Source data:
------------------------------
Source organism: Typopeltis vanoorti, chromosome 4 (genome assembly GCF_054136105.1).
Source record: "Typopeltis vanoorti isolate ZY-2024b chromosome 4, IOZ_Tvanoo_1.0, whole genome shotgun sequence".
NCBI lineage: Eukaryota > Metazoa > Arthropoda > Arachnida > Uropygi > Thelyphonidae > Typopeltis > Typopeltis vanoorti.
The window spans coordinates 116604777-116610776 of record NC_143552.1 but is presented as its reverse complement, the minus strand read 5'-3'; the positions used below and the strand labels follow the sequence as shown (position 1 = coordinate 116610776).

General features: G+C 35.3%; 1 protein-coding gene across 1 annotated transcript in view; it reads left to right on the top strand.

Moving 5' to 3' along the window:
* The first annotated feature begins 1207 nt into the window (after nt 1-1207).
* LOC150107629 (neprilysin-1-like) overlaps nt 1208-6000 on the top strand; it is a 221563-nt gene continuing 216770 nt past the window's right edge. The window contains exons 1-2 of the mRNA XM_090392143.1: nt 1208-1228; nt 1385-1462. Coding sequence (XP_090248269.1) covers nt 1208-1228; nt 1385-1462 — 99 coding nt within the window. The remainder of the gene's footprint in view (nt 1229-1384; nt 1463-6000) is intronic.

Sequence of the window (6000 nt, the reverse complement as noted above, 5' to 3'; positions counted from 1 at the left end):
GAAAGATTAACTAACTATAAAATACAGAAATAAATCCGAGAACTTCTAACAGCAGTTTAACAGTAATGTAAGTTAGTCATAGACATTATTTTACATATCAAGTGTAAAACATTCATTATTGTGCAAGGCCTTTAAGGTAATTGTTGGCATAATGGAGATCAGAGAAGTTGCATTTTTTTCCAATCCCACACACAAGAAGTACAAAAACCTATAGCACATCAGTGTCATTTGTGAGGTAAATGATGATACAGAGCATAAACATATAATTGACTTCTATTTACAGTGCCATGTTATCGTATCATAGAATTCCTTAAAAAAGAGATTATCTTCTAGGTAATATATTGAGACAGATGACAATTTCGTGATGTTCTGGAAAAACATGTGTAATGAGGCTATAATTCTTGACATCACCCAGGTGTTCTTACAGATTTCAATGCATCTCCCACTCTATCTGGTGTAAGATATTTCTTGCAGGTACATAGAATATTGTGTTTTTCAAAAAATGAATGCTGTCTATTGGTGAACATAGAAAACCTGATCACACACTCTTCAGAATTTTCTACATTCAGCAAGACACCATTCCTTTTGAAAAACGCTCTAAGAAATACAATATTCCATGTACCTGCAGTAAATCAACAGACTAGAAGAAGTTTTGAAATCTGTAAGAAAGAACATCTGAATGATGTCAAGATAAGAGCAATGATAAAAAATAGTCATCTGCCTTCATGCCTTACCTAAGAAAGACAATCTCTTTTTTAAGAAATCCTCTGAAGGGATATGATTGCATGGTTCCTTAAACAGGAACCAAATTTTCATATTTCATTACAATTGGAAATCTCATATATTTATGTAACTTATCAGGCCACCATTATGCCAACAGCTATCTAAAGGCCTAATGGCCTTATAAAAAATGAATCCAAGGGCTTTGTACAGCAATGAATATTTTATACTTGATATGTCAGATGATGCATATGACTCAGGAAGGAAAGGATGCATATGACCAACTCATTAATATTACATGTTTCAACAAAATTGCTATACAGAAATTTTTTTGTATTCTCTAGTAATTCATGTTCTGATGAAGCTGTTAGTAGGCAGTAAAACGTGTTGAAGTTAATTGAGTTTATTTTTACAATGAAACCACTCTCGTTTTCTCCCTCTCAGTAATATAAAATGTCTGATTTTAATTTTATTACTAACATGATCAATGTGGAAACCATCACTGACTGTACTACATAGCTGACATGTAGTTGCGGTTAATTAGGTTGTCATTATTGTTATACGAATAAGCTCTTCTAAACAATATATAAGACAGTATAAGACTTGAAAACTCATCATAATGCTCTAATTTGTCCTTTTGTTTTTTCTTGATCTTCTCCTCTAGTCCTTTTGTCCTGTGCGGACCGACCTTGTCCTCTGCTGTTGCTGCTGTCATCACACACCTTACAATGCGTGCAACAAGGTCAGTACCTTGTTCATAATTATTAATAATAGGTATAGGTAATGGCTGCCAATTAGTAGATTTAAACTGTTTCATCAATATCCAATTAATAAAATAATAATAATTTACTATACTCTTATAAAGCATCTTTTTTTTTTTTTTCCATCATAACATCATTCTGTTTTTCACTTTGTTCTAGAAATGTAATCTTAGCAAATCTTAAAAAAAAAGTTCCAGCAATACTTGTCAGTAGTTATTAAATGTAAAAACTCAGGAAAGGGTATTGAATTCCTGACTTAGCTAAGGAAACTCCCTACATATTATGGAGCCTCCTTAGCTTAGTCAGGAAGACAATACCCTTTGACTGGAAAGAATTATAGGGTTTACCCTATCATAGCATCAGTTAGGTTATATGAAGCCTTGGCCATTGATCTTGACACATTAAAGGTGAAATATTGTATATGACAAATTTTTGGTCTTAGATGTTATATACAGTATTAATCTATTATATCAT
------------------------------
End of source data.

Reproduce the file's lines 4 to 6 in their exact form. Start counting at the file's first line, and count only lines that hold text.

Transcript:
The window spans coordinates 116604777-116610776 of record NC_143552.1 but is presented as its reverse complement, the minus strand read 5'-3'; the positions used below and the strand labels follow the sequence as shown (position 1 = coordinate 116610776).

General features: G+C 35.3%; 1 protein-coding gene across 1 annotated transcript in view; it reads left to right on the top strand.

Moving 5' to 3' along the window: